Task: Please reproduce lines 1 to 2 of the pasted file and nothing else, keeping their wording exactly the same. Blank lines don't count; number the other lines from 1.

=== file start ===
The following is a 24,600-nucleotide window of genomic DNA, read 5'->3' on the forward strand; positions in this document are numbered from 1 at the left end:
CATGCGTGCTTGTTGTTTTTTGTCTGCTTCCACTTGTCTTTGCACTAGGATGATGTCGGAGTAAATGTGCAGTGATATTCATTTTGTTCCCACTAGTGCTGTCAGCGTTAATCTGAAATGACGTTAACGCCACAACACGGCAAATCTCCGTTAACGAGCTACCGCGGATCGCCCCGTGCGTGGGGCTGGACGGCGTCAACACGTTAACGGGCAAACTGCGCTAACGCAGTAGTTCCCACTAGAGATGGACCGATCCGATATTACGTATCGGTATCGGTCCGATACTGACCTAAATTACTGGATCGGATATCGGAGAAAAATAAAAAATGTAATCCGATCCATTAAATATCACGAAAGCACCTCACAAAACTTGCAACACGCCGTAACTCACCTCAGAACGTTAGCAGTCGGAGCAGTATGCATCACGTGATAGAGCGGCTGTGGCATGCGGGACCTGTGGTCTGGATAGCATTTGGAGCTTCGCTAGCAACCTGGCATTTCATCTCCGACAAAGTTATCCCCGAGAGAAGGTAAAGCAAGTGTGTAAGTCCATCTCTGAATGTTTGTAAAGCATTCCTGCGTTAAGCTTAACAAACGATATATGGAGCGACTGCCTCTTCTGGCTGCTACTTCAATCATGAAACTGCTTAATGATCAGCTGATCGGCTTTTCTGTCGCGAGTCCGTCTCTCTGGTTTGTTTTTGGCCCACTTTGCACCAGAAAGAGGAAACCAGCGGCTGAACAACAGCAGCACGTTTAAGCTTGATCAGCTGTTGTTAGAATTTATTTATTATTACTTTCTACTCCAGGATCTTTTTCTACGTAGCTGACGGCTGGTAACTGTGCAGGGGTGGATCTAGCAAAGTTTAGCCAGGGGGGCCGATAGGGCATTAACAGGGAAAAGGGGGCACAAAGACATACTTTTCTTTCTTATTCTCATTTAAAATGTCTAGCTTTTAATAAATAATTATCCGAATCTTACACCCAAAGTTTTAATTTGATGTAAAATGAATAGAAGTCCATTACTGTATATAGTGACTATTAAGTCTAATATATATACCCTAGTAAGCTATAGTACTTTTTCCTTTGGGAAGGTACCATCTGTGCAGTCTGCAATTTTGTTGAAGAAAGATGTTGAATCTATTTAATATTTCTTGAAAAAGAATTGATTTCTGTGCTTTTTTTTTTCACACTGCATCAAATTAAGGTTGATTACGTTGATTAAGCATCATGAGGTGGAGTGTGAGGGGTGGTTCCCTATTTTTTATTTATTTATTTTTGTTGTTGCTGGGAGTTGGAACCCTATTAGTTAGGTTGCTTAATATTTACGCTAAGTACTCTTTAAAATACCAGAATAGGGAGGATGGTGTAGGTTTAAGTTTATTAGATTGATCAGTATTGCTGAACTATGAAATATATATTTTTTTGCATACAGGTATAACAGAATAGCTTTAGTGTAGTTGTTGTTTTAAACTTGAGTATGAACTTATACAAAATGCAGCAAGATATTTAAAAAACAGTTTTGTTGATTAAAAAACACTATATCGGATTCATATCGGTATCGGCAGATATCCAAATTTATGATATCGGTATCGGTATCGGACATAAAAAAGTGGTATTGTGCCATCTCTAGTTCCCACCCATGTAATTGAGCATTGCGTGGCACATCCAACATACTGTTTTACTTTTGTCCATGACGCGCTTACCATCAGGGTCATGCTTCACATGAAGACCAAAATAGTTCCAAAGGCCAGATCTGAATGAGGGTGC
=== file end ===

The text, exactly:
The following is a 24,600-nucleotide window of genomic DNA, read 5'->3' on the forward strand; positions in this document are numbered from 1 at the left end:
CATGCGTGCTTGTTGTTTTTTGTCTGCTTCCACTTGTCTTTGCACTAGGATGATGTCGGAGTAAATGTGCAGTGATATTCATTTTGTTCCCACTAGTGCTGTCAGCGTTAATCTGAAATGACGTTAACGCCACAACACGGCAAATCTCCGTTAACGAGCTACCGCGGATCGCCCCGTGCGTGGGGCTGGACGGCGTCAACACGTTAACGGGCAAACTGCGCTAACGCAGTAGTTCCCACTAGAGATGGACCGATCCGATATTACGTATCGGTATCGGTCCGATACTGACCTAAATTACTGGATCGGATATCGGAGAAAAATAAAAAATGTAATCCGATCCATTAAATATCACGAAAGCACCTCACAAAACTTGCAACACGCCGTAACTCACCTCAGAACGTTAGCAGTCGGAGCAGTATGCATCACGTGATAGAGCGGCTGTGGCATGCGGGACCTGTGGTCTGGATAGCATTTGGAGCTTCGCTAGCAACCTGGCATTTCATCTCCGACAAAGTTATCCCCGAGAGAAGGTAAAGCAAGTGTGTAAGTCCATCTCTGAATGTTTGTAAAGCATTCCTGCGTTAAGCTTAACAAACGATATATGGAGCGACTGCCTCTTCTGGCTGCTACTTCAATCATGAAACTGCTTAATGATCAGCTGATCGGCTTTTCTGTCGCGAGTCCGTCTCTCTGGTTTGTTTTTGGCCCACTTTGCACCAGAAAGAGGAAACCAGCGGCTGAACAACAGCAGCACGTTTAAGCTTGATCAGCTGTTGTTAGAATTTATTTATTATTACTTTCTACTCCAGGATCTTTTTCTACGTAGCTGACGGCTGGTAACTGTGCAGGGGTGGATCTAGCAAAGTTTAGCCAGGGGGGCCGATAGGGCATTAACAGGGAAAAGGGGGCACAAAGACATACTTTTCTTTCTTATTCTCATTTAAAATGTCTAGCTTTTAATAAATAATTATCCGAATCTTACACCCAAAGTTTTAATTTGATGTAAAATGAATAGAAGTCCATTACTGTATATAGTGACTATTAAGTCTAATATATATACCCTAGTAAGCTATAGTACTTTTTCCTTTGGGAAGGTACCATCTGTGCAGTCTGCAATTTTGTTGAAGAAAGATGTTGAATCTATTTAATATTTCTTGAAAAAGAATTGATTTCTGTGCTTTTTTTTTTCACACTGCATCAAATTAAGGTTGATTACGTTGATTAAGCATCATGAGGTGGAGTGTGAGGGGTGGTTCCCTATTTTTTATTTATTTATTTTTGTTGTTGCTGGGAGTTGGAACCCTATTAGTTAGGTTGCTTAATATTTACGCTAAGTACTCTTTAAAATACCAGAATAGGGAGGATGGTGTAGGTTTAAGTTTATTAGATTGATCAGTATTGCTGAACTATGAAATATATATTTTTTTGCATACAGGTATAACAGAATAGCTTTAGTGTAGTTGTTGTTTTAAACTTGAGTATGAACTTATACAAAATGCAGCAAGATATTTAAAAAACAGTTTTGTTGATTAAAAAACACTATATCGGATTCATATCGGTATCGGCAGATATCCAAATTTATGATATCGGTATCGGTATCGGACATAAAAAAGTGGTATTGTGCCATCTCTAGTTCCCACCCATGTAATTGAGCATTGCGTGGCACATCCAACATACTGTTTTACTTTTGTCCATGACGCGCTTACCATCAGGGTCATGCTTCACATGAAGACCAAAATAGTTCCAAAGGCCAGATCTGAATGAGGGTGC